A program that focuses on the scientific study of subcellular pieces of genetic material, called viruses, that inhabit living cells in parasitical relationships and their role in disease. Includes instruction in virus taxonomy and systematics, viral structures, viral genetics, prions, virus/host cell interaction, viral pathogenesis, and applications to specific topics such as cancer biology.
Virologists work to understand viruses that can affect various life forms and minimize the damage they cause.
A virus is a fragment of genetic code wrapped in a protein coat. Since it's mostly composed of DNA or RNA, it doesn't have the capacity to replicate itself; however, by attaching itself to a host cell, a virus can infect it and use pieces of it to create copies of itself. This process is a feat of complex parasitism, and it's part of what makes viruses hard to deal with. An infected cell is at risk of dying; if it does, the virus will move on to another cell - they can't do much of anything without a host cell. This process can be incredibly damaging to a living organism, as evidenced by well-known viruses like HIV, influenza, and coronaviruses. Viruses are much smaller than bacteria and can't be seen under a microscope, which necessitates special equipment and visualization methods.
Most work in virology has to do with studying the behavior of viruses and working out how to mitigate the damage an infection can cause. However, scientists continue to find new ways they can benefit us; for example, some viruses can be used to explore and probe cells. The more we know about them, the better our chances at surviving a world where viruses are everywhere.
Work in virology may include...
- Studying the traits and behaviors of viruses
- Developing virus
- specific treatment methods
- Processing biological specimens
- Performing virology assays
- Working in containment labs and biohazard equipment
It's everything we can do to keep up with viruses, and there's always work for qualified virologists who can find ways to keep them at bay. Most virologists work in clinical or research settings, though more and more are finding work in pharmaceutical development for antiviral medications and vaccines. Much of this work occurs in university, hospital, and government labs. Due to the nature of their work, virologists are frequently exposed to biohazardous materials and must take extensive safety measures to protect themselves from infection.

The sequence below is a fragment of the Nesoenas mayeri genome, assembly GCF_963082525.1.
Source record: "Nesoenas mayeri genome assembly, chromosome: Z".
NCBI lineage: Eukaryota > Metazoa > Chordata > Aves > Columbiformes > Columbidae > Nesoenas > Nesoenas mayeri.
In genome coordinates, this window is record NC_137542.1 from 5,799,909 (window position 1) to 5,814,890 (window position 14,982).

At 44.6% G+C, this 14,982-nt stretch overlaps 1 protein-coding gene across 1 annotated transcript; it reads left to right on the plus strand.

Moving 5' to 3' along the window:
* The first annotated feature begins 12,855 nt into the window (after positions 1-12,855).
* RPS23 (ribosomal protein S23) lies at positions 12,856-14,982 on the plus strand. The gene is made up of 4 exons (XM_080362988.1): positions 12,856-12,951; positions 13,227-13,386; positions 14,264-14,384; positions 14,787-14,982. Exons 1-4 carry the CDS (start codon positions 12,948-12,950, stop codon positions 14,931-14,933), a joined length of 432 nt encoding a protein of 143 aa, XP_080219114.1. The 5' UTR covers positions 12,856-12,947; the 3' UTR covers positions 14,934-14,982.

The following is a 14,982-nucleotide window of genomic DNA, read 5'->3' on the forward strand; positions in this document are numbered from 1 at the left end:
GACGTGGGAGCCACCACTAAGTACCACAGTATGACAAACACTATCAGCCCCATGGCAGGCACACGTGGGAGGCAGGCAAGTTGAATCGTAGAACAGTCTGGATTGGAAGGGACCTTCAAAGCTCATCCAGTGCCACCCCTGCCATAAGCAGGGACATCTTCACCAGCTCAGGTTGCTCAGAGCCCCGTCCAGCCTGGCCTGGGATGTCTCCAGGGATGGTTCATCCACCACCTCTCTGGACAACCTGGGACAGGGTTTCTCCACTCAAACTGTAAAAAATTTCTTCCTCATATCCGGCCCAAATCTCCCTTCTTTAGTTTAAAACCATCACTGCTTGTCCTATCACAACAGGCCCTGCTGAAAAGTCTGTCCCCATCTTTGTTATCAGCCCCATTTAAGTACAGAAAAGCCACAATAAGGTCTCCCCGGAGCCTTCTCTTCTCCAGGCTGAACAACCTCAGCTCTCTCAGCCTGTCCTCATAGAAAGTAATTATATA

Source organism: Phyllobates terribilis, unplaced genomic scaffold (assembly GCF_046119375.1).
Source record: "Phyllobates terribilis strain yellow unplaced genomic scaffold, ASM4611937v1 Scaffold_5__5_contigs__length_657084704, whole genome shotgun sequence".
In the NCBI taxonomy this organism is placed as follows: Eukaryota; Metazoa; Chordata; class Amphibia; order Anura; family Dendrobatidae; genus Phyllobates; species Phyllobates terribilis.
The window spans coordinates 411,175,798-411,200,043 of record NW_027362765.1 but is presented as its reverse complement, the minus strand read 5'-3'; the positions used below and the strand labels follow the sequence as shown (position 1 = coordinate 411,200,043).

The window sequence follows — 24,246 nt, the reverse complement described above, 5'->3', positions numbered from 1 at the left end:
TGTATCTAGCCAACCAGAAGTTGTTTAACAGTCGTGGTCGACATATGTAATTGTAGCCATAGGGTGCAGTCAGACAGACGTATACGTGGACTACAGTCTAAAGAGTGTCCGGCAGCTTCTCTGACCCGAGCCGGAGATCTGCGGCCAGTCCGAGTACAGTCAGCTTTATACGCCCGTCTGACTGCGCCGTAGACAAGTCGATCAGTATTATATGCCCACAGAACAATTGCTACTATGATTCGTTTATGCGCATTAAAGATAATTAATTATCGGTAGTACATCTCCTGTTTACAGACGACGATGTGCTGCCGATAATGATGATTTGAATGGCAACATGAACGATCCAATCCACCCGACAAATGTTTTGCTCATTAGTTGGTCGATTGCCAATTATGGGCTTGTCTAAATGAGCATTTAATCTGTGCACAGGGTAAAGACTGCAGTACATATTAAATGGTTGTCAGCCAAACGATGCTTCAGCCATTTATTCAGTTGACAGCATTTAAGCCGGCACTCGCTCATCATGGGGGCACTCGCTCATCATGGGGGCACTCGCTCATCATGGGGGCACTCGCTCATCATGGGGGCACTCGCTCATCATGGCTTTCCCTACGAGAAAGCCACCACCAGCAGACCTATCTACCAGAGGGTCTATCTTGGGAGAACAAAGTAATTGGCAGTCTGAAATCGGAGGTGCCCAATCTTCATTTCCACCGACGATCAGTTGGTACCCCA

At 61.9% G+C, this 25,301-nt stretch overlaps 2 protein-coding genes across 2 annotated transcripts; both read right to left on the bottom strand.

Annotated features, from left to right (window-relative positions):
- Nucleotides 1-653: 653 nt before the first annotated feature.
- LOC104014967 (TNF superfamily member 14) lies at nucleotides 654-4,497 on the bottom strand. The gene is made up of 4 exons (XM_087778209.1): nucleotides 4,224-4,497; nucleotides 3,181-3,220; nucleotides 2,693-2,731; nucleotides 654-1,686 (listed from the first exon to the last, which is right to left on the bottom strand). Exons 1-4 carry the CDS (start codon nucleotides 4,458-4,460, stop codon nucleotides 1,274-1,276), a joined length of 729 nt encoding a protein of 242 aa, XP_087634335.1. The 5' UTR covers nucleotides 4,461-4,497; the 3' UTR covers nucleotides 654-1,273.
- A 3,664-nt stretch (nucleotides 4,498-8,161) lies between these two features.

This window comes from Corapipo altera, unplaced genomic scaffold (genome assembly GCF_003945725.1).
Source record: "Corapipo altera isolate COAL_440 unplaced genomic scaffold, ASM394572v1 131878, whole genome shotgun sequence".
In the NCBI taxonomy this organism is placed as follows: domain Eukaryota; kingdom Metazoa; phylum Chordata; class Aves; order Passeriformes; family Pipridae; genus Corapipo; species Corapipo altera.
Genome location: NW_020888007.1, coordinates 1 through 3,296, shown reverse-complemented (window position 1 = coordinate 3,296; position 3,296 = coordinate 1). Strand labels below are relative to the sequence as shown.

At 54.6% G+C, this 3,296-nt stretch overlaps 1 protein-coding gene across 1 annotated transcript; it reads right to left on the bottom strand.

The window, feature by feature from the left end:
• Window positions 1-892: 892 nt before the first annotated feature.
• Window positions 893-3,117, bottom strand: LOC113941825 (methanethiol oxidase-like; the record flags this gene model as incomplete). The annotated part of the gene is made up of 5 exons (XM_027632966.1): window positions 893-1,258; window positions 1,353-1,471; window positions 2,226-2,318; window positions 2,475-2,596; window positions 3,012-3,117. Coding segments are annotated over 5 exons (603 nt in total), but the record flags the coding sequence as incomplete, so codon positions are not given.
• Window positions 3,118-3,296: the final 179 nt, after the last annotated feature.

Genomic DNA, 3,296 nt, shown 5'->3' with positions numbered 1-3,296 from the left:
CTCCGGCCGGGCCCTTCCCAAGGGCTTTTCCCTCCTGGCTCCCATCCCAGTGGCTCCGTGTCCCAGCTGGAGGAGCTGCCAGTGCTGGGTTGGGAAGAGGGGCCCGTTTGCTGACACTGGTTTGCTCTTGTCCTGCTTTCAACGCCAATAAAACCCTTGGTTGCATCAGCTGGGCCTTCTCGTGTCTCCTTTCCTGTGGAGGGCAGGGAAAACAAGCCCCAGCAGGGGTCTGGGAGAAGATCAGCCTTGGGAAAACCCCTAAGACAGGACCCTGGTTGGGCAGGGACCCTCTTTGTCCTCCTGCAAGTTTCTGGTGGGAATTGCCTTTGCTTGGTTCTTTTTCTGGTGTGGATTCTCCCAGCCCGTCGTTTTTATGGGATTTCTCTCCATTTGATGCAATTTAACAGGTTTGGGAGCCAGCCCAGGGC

Becoming a virologist requires a long-term commitment to the subject. This process starts with an undergraduate education in biology, with coursework in chemistry, cell biology, and microbiology. Most undergraduates don't get many chances to study virology in depth, but having essential lab skills and foundational knowledge can get them in the door. Positions as lab technicians and research assistants may be available to candidates with a Bachelor's degree, but those who want to do more in the field usually pursue graduate study.
An aspiring virologist's path tends to involve either medical school, doctoral study, or both; with residencies, post-doctoral training, and field work, becoming a fully qualified professional can take up to a decade or more. PhD programs tend to be more research oriented, with time spent in the lab culminating in a written dissertation. Medical school provides more of a clinical angle, with patient training and hospital rotations. Some schools offer dual degrees for those who want to streamline their studies, which can be a great option for students who don't want to sacrifice either clinical experience or independent research. Medical school graduates are required to follow up their degrees with a residency, which takes around three years, after which they can pursue licensure to practice virology. PhD grads are encouraged to pursue fellowships, which allow them to further their research in a practical setting. Regardless of the path or how long it ends up taking, many virologists find their careers to be very rewarding in the long term.
Virologists contribute valuable, life-saving knowledge to the medical and scientific community, and their work has never been more visible. If you want a ticket into the club, consider pursuing a career in virology.
For more information, please follow the links below:
- The American Society for Virology provides a forum for investigators of human, animal, insect, plant, fungal, and bacterial viruses, whether the research involves clinical, ecological, biological, or biochemical approaches.
- The Pan American Society for Clinical Virology fosters the scientific development and medical practice of viral diagnostic testing.
- Virology Journal is a research publication committed to covering all areas within virology research.